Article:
Regulator rules it is misleading to claim gas is 'cleaner and greener' | RenewEconomy

Regulator rules it is misleading to claim gas is ‘cleaner and greener’

Gas billboard pulled after advertising regulator rules claims that gas is ‘cleaner and greener’ are misleading.

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Advertising regulator Ads Standards has ruled that it is misleading to call gas ‘cleaner and greener’ than other energy sources, in a major rebuke of gas industry’s efforts to position its commodity as environmentally friendly.

Ads Standards received a complaint regarding a billboard advertisement run by Australian Gas Networks, in which it was inferred that gas was ‘cleaner and greener’ than other sources of energy.

The billboard said that gas was “greener than anything you’re cooking tonight” and used the words “Love Cleaner Energy, Love Natural Gas”. The billboard included an image of a man holding a tray of lasagne.

Responding to the complaint, Australian Gas Networks argued that the terms used were not misleading.

“In our view, the wording of the billboard is not misleading as Natural Gas is widely considered to be a cleaner energy source than electricity from the grid which is the primary alternative energy source.”

“We do not claim that natural gas is the cleanest energy available. We also note that AGN is progressing the conversion of its natural gas network to renewable gas, with the first stage commencing in South Australia later year by blending renewable hydrogen gas into the natural gas network.”

As noted by Mumbrella, Australian Gas Networks tried to argue that gas had a smaller environmental impact compared to grid electricity, citing the Department of Environment and Energy, National Greenhouse Accounts Factors report.

However, a majority of Ads Standards’ community panel ruled that this was not the effect of the billboard, finding that the average member of the community would consider the advertisement to be a claim that gas was greener than all other energy sources, including renewables, and that this was misleading.

“The Panel considered that the overall impression an average consumer in the target market would have of the advertisement would be that natural gas is cleaner and greener than any alternate method of cooking that they could use,” the panel said.

“The Panel considered that this claim is misleading as there are other energy sources which would be considered cleaner and greener than gas.”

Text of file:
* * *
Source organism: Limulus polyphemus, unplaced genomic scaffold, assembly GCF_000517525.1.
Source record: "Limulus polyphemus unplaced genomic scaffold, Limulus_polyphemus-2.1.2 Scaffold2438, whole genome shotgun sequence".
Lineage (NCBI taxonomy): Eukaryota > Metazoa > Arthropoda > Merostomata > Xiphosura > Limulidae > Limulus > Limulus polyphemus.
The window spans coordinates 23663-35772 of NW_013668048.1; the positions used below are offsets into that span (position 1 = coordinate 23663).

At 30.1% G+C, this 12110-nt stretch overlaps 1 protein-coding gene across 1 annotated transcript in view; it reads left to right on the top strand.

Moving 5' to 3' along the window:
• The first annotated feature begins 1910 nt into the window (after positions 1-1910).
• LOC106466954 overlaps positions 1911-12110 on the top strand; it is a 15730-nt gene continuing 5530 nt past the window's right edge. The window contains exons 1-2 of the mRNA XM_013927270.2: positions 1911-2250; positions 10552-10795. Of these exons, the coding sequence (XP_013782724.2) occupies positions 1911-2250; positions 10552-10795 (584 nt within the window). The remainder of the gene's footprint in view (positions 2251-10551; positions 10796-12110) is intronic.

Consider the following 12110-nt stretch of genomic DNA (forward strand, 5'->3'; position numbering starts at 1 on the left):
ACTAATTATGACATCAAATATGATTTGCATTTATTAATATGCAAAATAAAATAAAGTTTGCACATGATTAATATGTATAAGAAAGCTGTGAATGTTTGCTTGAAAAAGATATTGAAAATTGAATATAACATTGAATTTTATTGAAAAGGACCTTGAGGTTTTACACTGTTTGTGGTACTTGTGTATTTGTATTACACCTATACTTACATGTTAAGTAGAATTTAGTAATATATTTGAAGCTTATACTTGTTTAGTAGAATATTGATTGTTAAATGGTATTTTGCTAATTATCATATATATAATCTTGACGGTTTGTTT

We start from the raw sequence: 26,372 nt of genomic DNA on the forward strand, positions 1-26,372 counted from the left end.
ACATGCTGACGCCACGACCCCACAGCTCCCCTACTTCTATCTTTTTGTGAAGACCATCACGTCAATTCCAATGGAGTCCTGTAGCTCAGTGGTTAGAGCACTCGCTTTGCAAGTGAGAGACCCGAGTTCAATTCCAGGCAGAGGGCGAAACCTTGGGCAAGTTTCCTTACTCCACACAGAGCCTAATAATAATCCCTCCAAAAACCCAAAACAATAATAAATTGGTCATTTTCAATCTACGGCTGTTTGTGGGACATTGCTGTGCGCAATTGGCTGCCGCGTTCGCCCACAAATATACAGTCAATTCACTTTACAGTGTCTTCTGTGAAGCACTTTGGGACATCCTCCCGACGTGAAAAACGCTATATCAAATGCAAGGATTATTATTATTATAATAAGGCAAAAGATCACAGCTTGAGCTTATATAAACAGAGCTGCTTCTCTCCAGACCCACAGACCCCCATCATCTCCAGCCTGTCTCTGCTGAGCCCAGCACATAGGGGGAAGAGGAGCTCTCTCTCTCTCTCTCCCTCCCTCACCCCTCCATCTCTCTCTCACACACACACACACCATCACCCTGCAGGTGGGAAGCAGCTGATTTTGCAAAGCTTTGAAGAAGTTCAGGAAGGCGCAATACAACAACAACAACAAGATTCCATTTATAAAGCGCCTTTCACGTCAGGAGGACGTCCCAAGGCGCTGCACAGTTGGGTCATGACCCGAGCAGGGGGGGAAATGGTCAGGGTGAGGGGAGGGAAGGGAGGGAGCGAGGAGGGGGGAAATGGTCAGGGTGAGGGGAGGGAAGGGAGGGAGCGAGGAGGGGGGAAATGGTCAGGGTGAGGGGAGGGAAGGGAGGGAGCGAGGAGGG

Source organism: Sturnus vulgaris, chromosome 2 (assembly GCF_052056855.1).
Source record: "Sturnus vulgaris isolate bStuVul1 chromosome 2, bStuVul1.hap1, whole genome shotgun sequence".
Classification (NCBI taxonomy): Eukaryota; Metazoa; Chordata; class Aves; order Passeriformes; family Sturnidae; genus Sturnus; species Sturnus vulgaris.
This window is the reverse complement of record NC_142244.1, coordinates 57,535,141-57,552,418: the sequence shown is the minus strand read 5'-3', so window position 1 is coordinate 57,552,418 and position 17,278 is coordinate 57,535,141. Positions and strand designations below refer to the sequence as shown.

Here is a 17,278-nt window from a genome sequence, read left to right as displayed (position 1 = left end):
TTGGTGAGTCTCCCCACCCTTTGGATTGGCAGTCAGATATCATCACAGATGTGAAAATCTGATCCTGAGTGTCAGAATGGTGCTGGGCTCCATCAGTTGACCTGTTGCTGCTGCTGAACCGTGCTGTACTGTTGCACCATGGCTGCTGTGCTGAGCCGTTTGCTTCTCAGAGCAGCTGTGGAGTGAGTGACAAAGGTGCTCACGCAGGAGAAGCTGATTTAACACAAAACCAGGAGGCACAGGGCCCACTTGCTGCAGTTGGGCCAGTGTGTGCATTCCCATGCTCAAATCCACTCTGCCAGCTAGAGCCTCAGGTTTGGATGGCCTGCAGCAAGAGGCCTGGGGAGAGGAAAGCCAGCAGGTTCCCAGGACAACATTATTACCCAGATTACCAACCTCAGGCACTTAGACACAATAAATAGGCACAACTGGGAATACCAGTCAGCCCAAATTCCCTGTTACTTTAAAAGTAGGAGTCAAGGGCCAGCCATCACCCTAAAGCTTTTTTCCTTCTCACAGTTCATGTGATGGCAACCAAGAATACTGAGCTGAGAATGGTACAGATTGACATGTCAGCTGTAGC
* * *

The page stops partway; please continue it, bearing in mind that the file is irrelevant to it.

“The Panel considered the advertisement made an environmental claim and that this claim was misleading or deceptive based on the impression an average consumer in the target market would take from the advertisement as a whole.”

The panel concluded that there had been a breach of a section of the advertising code of Environmental Claims in Advertising or Marketing Communications, which states that advertising “… shall not be misleading or deceptive or be likely to mislead or deceive.”

Following the decision by Ads Standards, Australian Gas Networks confirmed that it will no longer use the billboard.

“[Australian Gas Networks] takes seriously its obligations under the advertising standards to ensure relevant guidelines are followed, in particular the Environmental Claims Code. Our winter advertising campaign aims to raise awareness of natural gas and the benefits it provides over grid electricity, so that consumers can make an informed choice on their energy supply,” Australian Gas Networks said.

“We accept the decision of the Panel and confirm that due to the rotation of our winter campaign ads, the billboard is no longer in use.”

Ads Standards is an industry funded advertising regulator, operating as a system of self-regulation, but its findings are generally well respected by the advertising industry.

It’s not the first time that Ads Standards has received a complaint about natural gas advertising campaigns.

In 2019, Ads Standards dismissed a complaint lodged against a Santos advertisement, that claimed that natural gas was “naturally occurring”, but noted that companies could not claim gas was an equivalent replacement to renewable energy sources.

The latest ruling follows a recent push by the Australian gas industry to engage Instagram influencers as part of their marketing efforts.

This included paid promotions, funded by gas company Jemena, where influencers made posts to the social media platform the ‘benefits’ of cooking with gas or using gas to heat their homes.

Following the RenewEconomy report, the gas promotional posts were removed from the Instagram accounts, and the #GoNaturalGas hashtag was co-opted by environmental groups running a counter-campaign warning of the negative impacts of gas.

There is a growing body of research that shows that natural gas provides little benefit, if any, compared to the use of coal as an energy source in terms of greenhouse gas emissions. The use of gas in household settings has also been found to be a contributor to respiratory issues.

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